On the national level, AGC has lobbied Congress and state legislatures to provide increased resources for construction career and technical education in public schools, as well as providing increased construction-related job training opportunities for adults. In Virginia, state programs run by community colleges as well as the state’s Virginia Career Works initiative are helping some workers find training opportunities for these skilled construction trades jobs.
Additionally, Turmail says, AGC advocates for comprehensive immigration reform. In recent years the Trump Administration has been “quietly ratcheting down the number of legal immigrants allowed in the country and taking steps to end the temporary protected status programs for construction workers who were here legally from places like El Salvador, which especially in the D.C. area and a couple other markets in the country, represents a particularly significant segment of the construction workforce,” he says.
While AGC understands the need for secure borders, the construction industry also requires legal immigrants to staff jobs until a domestic pipeline for workers can be rebuilt, Turmail says. And, he adds, “In an environment where most firms can’t find workers, taking a significant percentage of the workforce out of the picture will make construction more expensive and will delay schedules.”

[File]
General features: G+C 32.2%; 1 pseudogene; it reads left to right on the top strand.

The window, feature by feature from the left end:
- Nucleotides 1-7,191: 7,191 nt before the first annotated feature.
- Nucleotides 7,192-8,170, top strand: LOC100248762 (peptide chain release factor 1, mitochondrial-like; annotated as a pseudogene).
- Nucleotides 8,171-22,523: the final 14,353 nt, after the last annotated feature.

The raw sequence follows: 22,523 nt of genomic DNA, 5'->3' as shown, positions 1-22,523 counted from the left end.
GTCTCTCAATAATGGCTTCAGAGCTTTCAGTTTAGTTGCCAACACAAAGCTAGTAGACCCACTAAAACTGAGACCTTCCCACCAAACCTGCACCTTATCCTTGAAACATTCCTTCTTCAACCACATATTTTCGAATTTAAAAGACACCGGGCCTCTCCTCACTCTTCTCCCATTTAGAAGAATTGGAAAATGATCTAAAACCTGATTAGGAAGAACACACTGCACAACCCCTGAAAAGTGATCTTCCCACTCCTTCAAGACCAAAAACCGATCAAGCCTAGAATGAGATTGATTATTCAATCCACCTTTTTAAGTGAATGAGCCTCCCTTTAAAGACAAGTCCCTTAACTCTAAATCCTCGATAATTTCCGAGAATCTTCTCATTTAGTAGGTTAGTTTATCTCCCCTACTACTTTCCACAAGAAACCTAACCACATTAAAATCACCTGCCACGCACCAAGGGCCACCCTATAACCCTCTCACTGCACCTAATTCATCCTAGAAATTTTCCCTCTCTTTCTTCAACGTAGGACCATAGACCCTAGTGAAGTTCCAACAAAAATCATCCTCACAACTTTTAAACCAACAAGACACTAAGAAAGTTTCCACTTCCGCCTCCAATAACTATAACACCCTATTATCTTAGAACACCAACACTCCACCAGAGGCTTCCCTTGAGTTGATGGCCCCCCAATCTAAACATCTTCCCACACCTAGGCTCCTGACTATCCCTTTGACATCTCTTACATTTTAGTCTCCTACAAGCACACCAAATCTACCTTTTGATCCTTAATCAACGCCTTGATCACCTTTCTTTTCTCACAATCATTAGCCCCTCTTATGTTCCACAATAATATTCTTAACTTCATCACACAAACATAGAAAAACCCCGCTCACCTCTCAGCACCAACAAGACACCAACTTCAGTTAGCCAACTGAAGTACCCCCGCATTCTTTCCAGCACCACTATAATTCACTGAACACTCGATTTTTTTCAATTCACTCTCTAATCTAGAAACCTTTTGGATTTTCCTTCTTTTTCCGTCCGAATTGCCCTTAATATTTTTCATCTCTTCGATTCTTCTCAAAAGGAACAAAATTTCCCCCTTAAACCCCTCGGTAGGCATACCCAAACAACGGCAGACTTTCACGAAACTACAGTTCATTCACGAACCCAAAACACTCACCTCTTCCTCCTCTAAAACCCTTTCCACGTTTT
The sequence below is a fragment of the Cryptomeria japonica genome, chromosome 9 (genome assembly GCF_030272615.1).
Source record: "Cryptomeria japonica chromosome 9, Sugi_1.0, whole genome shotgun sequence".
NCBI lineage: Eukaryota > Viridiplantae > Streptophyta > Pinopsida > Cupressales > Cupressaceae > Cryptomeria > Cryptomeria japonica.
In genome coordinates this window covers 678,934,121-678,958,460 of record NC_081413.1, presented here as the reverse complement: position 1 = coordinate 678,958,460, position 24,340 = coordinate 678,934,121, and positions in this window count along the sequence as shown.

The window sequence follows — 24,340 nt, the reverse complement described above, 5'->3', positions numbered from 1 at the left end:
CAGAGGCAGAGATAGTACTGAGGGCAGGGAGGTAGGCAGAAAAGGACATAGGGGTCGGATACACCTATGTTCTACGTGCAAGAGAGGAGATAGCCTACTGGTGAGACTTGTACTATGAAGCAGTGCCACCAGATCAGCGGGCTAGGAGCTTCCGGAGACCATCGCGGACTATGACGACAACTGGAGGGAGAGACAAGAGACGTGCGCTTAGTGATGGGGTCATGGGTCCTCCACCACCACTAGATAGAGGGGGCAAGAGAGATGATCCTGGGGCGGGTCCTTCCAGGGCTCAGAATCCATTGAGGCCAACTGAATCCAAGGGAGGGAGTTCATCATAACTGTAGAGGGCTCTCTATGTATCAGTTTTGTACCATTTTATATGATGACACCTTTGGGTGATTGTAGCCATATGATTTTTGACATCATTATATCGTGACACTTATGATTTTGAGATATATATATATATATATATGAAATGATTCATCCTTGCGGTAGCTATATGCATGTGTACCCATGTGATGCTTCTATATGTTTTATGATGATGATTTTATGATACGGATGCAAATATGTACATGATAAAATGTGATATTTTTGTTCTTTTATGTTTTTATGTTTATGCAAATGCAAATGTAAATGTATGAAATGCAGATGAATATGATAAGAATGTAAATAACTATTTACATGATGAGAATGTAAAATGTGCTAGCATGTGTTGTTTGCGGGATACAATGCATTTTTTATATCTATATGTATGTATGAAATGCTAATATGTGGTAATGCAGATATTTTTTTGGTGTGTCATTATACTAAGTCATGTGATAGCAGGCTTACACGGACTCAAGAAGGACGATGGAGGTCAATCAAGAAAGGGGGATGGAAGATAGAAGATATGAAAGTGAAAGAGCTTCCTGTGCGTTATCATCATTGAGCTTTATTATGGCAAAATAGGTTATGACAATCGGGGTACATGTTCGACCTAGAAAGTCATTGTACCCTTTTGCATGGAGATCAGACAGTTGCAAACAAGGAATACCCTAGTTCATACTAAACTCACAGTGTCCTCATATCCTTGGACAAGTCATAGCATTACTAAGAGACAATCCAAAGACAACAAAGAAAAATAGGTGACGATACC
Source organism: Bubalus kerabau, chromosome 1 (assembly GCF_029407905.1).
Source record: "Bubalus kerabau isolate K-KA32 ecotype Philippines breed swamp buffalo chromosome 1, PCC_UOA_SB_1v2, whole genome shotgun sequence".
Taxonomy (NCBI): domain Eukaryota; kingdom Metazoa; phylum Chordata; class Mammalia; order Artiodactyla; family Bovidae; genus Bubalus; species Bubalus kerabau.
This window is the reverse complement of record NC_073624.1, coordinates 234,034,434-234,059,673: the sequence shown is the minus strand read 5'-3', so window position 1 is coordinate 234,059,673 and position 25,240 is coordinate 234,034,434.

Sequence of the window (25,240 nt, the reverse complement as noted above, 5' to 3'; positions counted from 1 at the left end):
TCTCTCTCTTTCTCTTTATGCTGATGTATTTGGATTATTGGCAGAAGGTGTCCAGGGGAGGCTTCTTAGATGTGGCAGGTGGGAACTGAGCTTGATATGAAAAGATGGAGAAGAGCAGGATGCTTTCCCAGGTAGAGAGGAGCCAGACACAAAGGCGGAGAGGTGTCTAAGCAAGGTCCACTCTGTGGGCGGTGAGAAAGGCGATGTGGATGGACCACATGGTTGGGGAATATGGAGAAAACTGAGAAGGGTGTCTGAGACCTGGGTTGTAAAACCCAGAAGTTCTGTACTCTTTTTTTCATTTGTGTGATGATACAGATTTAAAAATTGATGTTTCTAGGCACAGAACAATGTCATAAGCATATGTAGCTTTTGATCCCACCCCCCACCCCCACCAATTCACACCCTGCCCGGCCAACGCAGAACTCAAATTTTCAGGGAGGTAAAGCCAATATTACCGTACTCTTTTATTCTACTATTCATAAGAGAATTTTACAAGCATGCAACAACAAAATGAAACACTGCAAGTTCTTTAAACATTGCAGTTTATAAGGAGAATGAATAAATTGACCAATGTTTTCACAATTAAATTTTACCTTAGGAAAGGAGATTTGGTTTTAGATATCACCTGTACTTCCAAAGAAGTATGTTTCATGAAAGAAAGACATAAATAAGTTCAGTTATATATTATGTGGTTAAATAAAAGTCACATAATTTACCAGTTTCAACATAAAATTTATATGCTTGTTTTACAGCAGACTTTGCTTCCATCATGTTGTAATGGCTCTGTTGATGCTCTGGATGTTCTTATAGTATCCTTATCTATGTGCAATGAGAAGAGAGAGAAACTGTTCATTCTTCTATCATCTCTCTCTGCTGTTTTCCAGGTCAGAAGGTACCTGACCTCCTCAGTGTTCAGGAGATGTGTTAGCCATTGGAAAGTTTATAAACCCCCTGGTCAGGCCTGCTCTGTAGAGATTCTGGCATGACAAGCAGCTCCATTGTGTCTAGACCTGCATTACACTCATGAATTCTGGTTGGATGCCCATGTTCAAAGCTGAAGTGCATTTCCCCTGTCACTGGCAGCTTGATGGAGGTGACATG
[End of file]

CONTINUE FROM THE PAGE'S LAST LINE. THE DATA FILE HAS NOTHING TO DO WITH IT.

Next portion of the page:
Companies are making their own efforts to address the labor shortage. The Branch Group has hired a compensation specialist to ensure the company is competitive with market-rate salaries and benefits.
Branch now conducts “stay interviews” with existing employees to boost retention and ensure workers are happy. And the company hired a new corporate recruiter who is focused on entry-level hiring and promoting construction career opportunities to teens and young adults, as well as recruiting them into apprentice programs. The recruiter already has begun outreach efforts with local public schools.
In addition to learning a valuable trade, skilled construction trades workers can earn higher wages and begin building up 401(k) savings earlier in life than many of their counterparts who attend college, all without accruing massive college loan debts, Keffer says. And some companies like Branch are even offering college tuition assistance programs to workers to sweeten the pot.
“You’ve got to convince folks that construction is a worthwhile pursuit,” Keffer says. “Parents, they want their children to go to college. I can’t blame them for that. But you know, they’ve been told that’s the only option they have. And it may not be.”